Summer 2017

WGSS 10 Sex, Gender, and Society

How has current thinking about sex, gender, and sexuality formed our experiences and understandings of ourselves, the world we inhabit, and the world we envision? This course investigates basic concepts about sex, gender, and sexuality and considers how these categories intersect with issues of race, class, ethnicity, family, religion, age, and/or national identity. The course also considers the effects of sex, gender, and sexuality on participation in the work force and politics, on language, and on artistic expression. In addition to reading a range of foundational feminist texts, materials for analysis may be drawn from novels, films, the  news, popular culture, and archival resources. Open to all students. Dist: SOC; WCult: CI.

Professor Ayubi
10A Hour

WGSS 37.04/GEOG 27/AAAS 80.09 Carceral Geographies (NEW)

Why are there so many people incarcerated in the United States and why are young people across the US calling for an end to police violence, some even for the abolition of policing? Is mass incarceration an inevitable product of slavery and Jim Crow? Why has prison expansion and law and order been a rallying cry make America safe (again) precisely at moments when violent crime rates were going down?

This course is designed to explore and explain the role of surveillance, criminalization, policing to historical and contemporary US state formation and global racial capitalism. This course proceeds from the idea that carceral geographies such as prison towns, detention centers, police departments, welfare agencies, and surveillance apparatuses are spatial fixes for social, economic, and political crises. We will engage scholarship from critical prison studies, geography, gender and sexuality studies, and critical ethnic studies to understand the different dimensions and question that emerge from thinking about space, race, gender, sexuality, land, labor, and state capacity together. Students will have an opportunity to build their understanding of the historical and contemporary organization of people, places, ideas and infrastructure that makes up US carceral geographies. Student will also have a chance to familiarize themselves with the history of resistance to penal democracy. This course requires dedicated and rigorous reading. Each week we will read an entire book and analyze it in depth to create shared language and understandings about carceral geographies.

NOTE: Cross-list is in process. To register for this course during the first round of summer course enrollment, use GEOG 27.

Professor Ellison
11 Hour


WGSS 40.04/GEOG 62/AAAS 88.15 Black Women's Activism, 1970-present (NEW)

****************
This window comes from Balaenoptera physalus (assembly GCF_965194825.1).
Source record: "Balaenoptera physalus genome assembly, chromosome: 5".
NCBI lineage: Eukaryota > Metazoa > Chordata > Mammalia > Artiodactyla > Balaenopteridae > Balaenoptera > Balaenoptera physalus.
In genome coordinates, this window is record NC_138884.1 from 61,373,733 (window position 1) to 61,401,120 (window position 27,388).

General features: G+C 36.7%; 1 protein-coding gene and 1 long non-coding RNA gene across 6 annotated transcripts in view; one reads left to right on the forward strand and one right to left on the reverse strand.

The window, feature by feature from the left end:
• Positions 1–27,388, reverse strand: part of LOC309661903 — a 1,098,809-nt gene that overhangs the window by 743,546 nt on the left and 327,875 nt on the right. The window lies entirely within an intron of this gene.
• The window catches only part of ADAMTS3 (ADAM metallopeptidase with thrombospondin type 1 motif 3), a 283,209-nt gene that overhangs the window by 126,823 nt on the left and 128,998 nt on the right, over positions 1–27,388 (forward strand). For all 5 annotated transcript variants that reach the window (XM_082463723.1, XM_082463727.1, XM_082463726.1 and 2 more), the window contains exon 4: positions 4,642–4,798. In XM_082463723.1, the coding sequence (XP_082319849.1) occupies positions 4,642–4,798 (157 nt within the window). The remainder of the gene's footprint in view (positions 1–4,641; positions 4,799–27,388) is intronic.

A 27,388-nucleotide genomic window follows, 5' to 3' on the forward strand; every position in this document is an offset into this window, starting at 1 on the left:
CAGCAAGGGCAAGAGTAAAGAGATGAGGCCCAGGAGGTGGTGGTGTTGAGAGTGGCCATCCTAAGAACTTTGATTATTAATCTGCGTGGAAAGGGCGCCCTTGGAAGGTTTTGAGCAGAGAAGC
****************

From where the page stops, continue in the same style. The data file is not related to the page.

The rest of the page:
In this course we will explore several genres of writing, grounded in an intellectual engagement with the creative, scholarly, and activist writing of Black women of all genders from 1970 to the present. How does Black women’s activism constitute a political intellectual tradition that impacts how we do research and pose questions? How does black women’s activism refigure the categories and categorization of knowledge and knowledge production? What does it mean to write oneself into existence if and when knowledge is premised on their epistemic and actual disappearance? This course approaches Black women’s intellectual and cultural production as one entry point into the project of creating from nothing, writing to become, writing as an act of survival, and writing to envision and practice new worlds. These are all vital skills in a rapidly transforming social, economic, political and climatic landscapes. DIST: SOC; WCult: CI.

NOTE: Cross-list is in process. To register for this course during the first round of summer course enrollment, use WGSS 40.04.

Professor Ellison
10 Hour

WGSS 41.04/AMES 40.04/REL 28.03 Transnational Muslim Feminisms: History, Religion, and Praxis

This course introduces students to the diversity of feminist approaches on a transnational scale, by examining the movements, activism, media, literature, and Islamic debates produced in predominantly Muslim countries and beyond. We will interrogate concepts of transnationalism, feminism and modernity in terms of historical developments, theoretical usage, the context of colonialism, Islamic theologies, and the modern Muslim nation states. We will explore similarities and differences in women's experiences and feminist methodologies across global Muslim contexts. Course materials will be made up of several primary sources in translation that deal with intersectional issues such as religious and cultural practices, educational systems, politics, race and racism, socioeconomic class, legal rights for men and women, and marriage and the family. Dist: INT or SOC; WCult: NW

Professor Ayubi
2A Hour

WGSS 62.03 Gender and the Anthropocene (NEW)

The Anthropocene—the era of human impact on the planet—is a gendered concept as well as a geological one.  Humans have changed the planet, sparking extremes of liberation and oppression, hope and despair. Environmental change asks us to reimagine gender, race, class, and national identity as we consider the relationship between the human and the natural.  

Brides, monsters, witches, cyborgs, and aliens often figure as gendered avatars of the Anthropocene in literature.  We will examine literary works including The Tempest, Frankenstein, Ceremony, and The Handmaid’s Tale in the context of feminist ecology, science studies, and environmental criticism.  Feminist and queer theory have complicated kinships with ecocriticism: we will trace out theoretical conversations among Carolyn Merchant, Val Plumwood, Silvia Federici, Vandana Shiva, Donna Haraway, Gayatri Spivak, Jane Bennett, Monique Allewaert, Tim Morton, and others. Dist: LIT; WCult: CI.

Professor Bergland
3A Hour